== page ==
They also suggest that social media and other digital channels are ideal “for communicating imperfection.” These mediums offer “a constant and enduring arena for engaging the public in open discussion with journalists about press practices and performances, and, at the interpersonal level, it may serve as a means of symbolically compensating specific victims.”

In this respect, a correction becomes a piece of content that journalists can enhance and personalize in ways that add value to it, while bringing additional attention. This act helps add heft to a correction, but it also helps it meets its goals more than ever before.

But, first, more journalists need to embrace the fact that every correction, no matter how much it hurts your pride, is a chance to demonstrate your values and build rapport.

A correction is an opportunity. Read more

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An NPR story ended up on the wrong end of cows and their contribution to greenhouse gas emissions:

An earlier version of this story said that the methane emissions associated with livestock come from their farts. In fact, most of those methane emissions come from belches.

Hat tip to Jonathan Eisen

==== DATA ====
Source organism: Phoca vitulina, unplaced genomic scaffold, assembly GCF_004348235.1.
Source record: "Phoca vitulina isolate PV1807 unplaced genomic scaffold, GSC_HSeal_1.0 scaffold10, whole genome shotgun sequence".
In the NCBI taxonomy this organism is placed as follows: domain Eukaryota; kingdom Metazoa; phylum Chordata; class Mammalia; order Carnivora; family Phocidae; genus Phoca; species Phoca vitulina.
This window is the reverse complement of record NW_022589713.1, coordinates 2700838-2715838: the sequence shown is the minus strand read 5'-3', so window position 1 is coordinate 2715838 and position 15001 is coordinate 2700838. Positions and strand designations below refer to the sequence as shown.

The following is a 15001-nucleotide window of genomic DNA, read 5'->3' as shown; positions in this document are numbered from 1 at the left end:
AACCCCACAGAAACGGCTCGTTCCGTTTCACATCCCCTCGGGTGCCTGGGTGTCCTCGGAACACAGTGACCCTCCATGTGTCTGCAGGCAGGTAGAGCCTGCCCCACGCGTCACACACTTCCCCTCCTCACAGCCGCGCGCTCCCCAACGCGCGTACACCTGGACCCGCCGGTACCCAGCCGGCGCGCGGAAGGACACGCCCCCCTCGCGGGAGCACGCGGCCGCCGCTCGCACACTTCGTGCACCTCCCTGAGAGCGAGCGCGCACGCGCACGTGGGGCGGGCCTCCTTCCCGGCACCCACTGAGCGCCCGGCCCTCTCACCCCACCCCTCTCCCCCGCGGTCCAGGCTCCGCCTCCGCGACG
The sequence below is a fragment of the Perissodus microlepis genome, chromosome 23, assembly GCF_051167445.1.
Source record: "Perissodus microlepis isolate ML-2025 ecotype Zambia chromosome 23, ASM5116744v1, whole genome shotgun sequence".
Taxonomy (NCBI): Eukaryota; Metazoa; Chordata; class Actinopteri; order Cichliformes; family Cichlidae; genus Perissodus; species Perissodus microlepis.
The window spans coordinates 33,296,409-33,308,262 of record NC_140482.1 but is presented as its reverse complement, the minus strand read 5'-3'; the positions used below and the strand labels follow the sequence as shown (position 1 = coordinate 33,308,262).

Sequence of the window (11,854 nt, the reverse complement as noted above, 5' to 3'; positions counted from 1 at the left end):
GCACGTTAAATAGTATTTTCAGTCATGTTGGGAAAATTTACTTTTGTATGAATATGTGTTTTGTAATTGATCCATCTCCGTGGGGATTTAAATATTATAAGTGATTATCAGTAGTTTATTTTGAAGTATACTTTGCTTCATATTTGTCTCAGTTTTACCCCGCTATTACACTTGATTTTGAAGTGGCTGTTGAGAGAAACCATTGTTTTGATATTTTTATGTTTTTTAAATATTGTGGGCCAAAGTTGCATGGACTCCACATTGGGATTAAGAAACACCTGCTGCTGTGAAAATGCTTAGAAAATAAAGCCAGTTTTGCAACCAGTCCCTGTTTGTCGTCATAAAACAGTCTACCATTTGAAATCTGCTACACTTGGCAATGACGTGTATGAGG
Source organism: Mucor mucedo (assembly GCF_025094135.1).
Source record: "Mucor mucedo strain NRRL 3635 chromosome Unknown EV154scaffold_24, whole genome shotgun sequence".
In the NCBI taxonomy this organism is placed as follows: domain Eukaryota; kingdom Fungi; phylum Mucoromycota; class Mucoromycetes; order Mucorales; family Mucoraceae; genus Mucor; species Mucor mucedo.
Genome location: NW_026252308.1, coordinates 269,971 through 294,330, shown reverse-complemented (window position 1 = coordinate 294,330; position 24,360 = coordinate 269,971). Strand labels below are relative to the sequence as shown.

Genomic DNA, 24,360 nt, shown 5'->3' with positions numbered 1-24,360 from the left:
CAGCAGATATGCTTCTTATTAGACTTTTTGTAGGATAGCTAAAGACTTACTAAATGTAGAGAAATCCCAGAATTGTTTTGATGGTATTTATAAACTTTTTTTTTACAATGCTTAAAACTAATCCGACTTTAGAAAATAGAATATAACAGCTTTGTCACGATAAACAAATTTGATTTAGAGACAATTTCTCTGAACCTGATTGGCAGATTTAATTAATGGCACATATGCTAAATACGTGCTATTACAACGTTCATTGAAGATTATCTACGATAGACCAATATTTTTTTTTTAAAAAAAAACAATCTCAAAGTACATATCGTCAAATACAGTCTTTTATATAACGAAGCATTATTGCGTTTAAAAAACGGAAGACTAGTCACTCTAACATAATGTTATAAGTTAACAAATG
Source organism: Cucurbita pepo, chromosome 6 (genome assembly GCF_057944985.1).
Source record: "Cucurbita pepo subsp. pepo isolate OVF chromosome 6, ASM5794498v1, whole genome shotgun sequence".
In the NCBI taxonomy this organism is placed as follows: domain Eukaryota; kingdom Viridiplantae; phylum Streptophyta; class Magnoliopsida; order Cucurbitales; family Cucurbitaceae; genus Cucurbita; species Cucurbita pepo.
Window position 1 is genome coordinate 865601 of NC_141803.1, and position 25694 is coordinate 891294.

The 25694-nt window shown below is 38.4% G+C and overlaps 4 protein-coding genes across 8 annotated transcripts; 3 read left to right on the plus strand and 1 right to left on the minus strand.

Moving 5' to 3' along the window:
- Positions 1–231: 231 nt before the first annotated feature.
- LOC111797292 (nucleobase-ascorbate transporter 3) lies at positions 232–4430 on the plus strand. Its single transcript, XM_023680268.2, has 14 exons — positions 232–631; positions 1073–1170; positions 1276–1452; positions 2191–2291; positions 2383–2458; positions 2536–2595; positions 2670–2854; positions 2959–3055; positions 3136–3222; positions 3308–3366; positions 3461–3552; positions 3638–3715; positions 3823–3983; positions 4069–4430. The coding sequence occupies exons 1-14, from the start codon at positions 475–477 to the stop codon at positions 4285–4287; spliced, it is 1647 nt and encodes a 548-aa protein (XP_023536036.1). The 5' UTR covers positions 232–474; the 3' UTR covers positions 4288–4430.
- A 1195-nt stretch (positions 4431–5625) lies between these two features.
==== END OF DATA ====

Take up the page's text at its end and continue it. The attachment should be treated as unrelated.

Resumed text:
NPR

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John Hamer (John Hamer photo)

Last press council in U.S. will close next month

“It’s a fragile existence,” John Hamer, the executive director and chair of the Washington News Council, told me the last time we spoke.

It was August of 2012, and the WNC had just received its final grant from the Bill & Melinda Gates Foundation. Hamer needed to find new funders.

Funding proved challenging to secure, and the WNC’s board also recently concluded that the organization’s role itself needed to be completely reimagined.

Those factors led to a decision, announced yesterday,  to close the WNC on May 31.

“We had a great 15-year run, and we helped a lot of people who were damaged by media malpractice,” said Hamer, in the announcement. “But the news media have changed tectonically since we began. The eruption of online digital news and information made our mission of promoting high standards in journalism much more difficult, if not impossible. How can anyone oversee a cyber-tsunami?” Read more

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Publications aim to make debunking as popular as fake images

Adrienne LaFrance and Matt Novak live in different cities and write for different sites in the Gawker Media network. LaFrance is a freelancer who contributes to several other publications. Novak works full-time on his blog, Paleofuture, which is part of Gizmodo.

She often writes about tech and media. He writes about past visions of the future.

Despite the differences, LaFrance and Novak recently converged on the same idea: debunking hoaxes and misinformation as a regular feature.

LaFrance writes the Antiviral column for Gawker, which carries the headline “Here’s What’s Bullshit on the Internet This Week.” She identifies trending misinformation and new hoaxes and digs into them to reveal what’s fake.

Novak’s debunking effort, which appears roughly monthly, focuses on calling out fake images. He particularly likes debunking images from the many historical pictures accounts that sprouted up on Twitter, unleashing a stream of fake, Photoshopped and unattributed images claiming to be from the past.